Time and Action

Humans act in every conscious, perceptible moment. As we proceed through time, always forward, we are constantly selecting and employing means at our disposal toward the satisfaction of some end. This means that every action is costly: the means we used for our satisfaction could have been used in a different way to satisfy a different end, or we could have used a different set of means entirely to satisfy some different end. The next highest ranked alternative is the opportunity cost of any action. Because action always takes place in the present, but is forward-looking, and because we cannot revisit or retry an action in the past, there is a time cost for every action as well. Given a set of means suitable for want-satisfaction, we can mentally distribute, allocate, or plan the use of those means for a certain time or in a certain order based on our current expectations of future valuations/preference rankings. This type of action may be called a temporal allocation of means.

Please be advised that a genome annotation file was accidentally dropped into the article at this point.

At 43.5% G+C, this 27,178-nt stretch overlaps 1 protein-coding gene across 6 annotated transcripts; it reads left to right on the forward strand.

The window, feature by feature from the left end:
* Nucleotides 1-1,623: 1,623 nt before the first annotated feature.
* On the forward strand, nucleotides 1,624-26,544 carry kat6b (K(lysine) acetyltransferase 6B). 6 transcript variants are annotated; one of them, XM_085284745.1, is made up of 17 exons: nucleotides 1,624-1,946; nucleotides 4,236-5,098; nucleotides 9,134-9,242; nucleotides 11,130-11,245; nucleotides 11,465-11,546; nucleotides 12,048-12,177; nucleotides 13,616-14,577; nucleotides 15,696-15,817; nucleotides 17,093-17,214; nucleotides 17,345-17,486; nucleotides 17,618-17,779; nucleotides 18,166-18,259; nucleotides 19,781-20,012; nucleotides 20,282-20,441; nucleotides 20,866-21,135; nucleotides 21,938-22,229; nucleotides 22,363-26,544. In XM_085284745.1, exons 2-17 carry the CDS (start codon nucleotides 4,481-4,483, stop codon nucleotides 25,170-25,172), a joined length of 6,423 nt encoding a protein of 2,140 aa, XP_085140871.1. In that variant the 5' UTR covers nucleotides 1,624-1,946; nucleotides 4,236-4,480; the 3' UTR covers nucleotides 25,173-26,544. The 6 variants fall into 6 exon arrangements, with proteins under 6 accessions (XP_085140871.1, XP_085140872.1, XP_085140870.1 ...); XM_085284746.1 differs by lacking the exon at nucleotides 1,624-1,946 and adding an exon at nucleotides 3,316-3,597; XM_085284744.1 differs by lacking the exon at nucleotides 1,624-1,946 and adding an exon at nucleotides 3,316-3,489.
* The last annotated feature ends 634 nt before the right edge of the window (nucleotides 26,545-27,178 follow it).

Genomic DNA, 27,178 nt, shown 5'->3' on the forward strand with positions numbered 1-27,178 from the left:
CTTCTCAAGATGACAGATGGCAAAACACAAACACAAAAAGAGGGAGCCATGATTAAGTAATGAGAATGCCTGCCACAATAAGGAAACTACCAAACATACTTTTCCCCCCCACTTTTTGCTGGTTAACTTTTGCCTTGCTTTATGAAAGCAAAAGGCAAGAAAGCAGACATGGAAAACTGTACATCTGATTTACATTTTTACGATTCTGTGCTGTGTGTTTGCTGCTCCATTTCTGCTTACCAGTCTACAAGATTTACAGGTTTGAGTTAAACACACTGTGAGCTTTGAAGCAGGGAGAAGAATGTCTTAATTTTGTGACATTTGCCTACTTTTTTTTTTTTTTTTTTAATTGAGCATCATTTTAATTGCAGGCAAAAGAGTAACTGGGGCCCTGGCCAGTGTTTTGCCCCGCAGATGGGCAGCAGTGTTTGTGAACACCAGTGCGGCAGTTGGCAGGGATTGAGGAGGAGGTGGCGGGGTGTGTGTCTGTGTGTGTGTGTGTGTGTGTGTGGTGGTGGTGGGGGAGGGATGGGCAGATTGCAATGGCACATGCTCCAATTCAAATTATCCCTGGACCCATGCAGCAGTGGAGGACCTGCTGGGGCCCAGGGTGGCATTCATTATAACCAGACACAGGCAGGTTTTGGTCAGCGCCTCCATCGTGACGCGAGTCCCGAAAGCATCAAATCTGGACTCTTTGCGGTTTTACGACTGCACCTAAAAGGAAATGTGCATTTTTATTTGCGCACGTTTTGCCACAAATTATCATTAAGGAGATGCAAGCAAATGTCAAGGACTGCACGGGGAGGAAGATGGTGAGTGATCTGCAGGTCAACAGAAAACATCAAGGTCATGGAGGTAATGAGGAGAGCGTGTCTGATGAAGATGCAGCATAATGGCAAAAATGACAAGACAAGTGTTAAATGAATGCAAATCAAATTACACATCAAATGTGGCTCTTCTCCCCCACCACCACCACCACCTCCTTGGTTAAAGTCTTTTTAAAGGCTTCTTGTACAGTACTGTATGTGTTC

In production or lending or borrowing, however, we do not simply temporally allocate a given set of means toward want-satisfaction at various times, we substitute, or trade, a satisfaction of one time for a satisfaction of a different time. I may give up a present satisfaction so that I may have a future satisfaction, or I may forego a future satisfaction by presently employing some means to satisfy an end. This type of action may be called an intertemporal exchange of satisfactions. All present consumption reveals a systematic preference for present consumption over future consumption because all present consumption has the opportunity cost of delaying or postponing the consumption of the same means for later. An intertemporal exchange of present satisfaction for a future satisfaction can only happen if the future satisfaction is (presently considered) more highly ranked than the present one foregone. As such, all future satisfactions carry a present discount in relation to present satisfactions. This feature of human action is called time preference.

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